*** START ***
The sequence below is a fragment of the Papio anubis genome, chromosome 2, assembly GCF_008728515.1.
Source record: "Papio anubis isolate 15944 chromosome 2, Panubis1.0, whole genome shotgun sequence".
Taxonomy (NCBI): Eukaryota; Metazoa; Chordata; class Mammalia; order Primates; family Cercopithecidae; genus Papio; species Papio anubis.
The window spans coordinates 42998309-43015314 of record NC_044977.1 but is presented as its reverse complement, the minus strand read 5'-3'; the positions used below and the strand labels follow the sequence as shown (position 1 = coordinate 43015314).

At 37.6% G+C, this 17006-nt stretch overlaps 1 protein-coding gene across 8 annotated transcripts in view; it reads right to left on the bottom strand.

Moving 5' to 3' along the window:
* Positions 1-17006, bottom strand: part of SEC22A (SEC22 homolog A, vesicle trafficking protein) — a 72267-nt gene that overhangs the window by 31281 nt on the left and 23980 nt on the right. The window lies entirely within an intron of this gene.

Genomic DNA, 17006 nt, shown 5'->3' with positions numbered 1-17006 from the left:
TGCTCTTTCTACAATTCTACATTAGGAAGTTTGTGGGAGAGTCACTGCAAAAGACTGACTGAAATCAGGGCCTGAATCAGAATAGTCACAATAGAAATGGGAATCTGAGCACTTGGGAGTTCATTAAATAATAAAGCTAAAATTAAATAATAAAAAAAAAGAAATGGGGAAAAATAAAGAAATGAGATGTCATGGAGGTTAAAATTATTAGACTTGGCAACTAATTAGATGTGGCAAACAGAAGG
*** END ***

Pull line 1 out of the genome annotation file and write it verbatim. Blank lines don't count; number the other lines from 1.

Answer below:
The sequence below is a fragment of the Papio anubis genome, chromosome 2, assembly GCF_008728515.1.